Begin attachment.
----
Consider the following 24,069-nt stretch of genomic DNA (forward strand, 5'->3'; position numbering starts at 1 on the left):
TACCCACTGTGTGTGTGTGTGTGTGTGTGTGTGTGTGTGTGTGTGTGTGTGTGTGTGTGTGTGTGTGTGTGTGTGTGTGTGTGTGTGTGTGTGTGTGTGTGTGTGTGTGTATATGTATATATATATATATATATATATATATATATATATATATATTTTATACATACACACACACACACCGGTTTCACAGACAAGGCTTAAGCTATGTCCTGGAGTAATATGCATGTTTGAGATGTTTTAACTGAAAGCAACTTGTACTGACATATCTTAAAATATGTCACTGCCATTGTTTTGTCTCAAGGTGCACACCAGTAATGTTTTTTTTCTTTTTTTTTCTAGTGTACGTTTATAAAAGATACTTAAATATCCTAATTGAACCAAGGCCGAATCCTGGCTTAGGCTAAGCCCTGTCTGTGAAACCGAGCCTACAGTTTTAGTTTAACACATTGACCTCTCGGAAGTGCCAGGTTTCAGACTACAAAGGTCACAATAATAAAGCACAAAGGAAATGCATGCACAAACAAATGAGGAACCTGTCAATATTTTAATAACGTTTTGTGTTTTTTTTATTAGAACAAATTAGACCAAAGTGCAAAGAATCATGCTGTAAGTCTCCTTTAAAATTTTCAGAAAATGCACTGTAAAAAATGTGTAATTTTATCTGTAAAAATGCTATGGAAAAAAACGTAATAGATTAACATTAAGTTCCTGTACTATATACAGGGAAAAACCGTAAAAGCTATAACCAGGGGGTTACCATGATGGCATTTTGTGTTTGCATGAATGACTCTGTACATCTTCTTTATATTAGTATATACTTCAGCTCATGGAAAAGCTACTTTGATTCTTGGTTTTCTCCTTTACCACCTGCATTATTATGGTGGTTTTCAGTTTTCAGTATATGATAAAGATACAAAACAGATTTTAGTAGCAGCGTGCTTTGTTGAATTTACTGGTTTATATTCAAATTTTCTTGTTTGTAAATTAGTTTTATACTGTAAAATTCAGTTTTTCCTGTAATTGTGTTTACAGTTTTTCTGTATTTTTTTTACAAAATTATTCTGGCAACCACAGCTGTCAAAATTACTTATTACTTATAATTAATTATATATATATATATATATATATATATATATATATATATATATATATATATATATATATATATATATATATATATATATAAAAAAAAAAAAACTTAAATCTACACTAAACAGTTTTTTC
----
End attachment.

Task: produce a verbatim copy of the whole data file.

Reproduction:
Consider the following 24,069-nt stretch of genomic DNA (forward strand, 5'->3'; position numbering starts at 1 on the left):
TACCCACTGTGTGTGTGTGTGTGTGTGTGTGTGTGTGTGTGTGTGTGTGTGTGTGTGTGTGTGTGTGTGTGTGTGTGTGTGTGTGTGTGTGTGTGTGTGTGTGTGTGTGTATATGTATATATATATATATATATATATATATATATATATATATATTTTATACATACACACACACACACCGGTTTCACAGACAAGGCTTAAGCTATGTCCTGGAGTAATATGCATGTTTGAGATGTTTTAACTGAAAGCAACTTGTACTGACATATCTTAAAATATGTCACTGCCATTGTTTTGTCTCAAGGTGCACACCAGTAATGTTTTTTTTCTTTTTTTTTCTAGTGTACGTTTATAAAAGATACTTAAATATCCTAATTGAACCAAGGCCGAATCCTGGCTTAGGCTAAGCCCTGTCTGTGAAACCGAGCCTACAGTTTTAGTTTAACACATTGACCTCTCGGAAGTGCCAGGTTTCAGACTACAAAGGTCACAATAATAAAGCACAAAGGAAATGCATGCACAAACAAATGAGGAACCTGTCAATATTTTAATAACGTTTTGTGTTTTTTTTATTAGAACAAATTAGACCAAAGTGCAAAGAATCATGCTGTAAGTCTCCTTTAAAATTTTCAGAAAATGCACTGTAAAAAATGTGTAATTTTATCTGTAAAAATGCTATGGAAAAAAACGTAATAGATTAACATTAAGTTCCTGTACTATATACAGGGAAAAACCGTAAAAGCTATAACCAGGGGGTTACCATGATGGCATTTTGTGTTTGCATGAATGACTCTGTACATCTTCTTTATATTAGTATATACTTCAGCTCATGGAAAAGCTACTTTGATTCTTGGTTTTCTCCTTTACCACCTGCATTATTATGGTGGTTTTCAGTTTTCAGTATATGATAAAGATACAAAACAGATTTTAGTAGCAGCGTGCTTTGTTGAATTTACTGGTTTATATTCAAATTTTCTTGTTTGTAAATTAGTTTTATACTGTAAAATTCAGTTTTTCCTGTAATTGTGTTTACAGTTTTTCTGTATTTTTTTTACAAAATTATTCTGGCAACCACAGCTGTCAAAATTACTTATTACTTATAATTAATTATATATATATATATATATATATATATATATATATATATATATATATATATATATATATATATATATATATATATATATAAAAAAAAAAAAACTTAAATCTACACTAAACAGTTTTTTC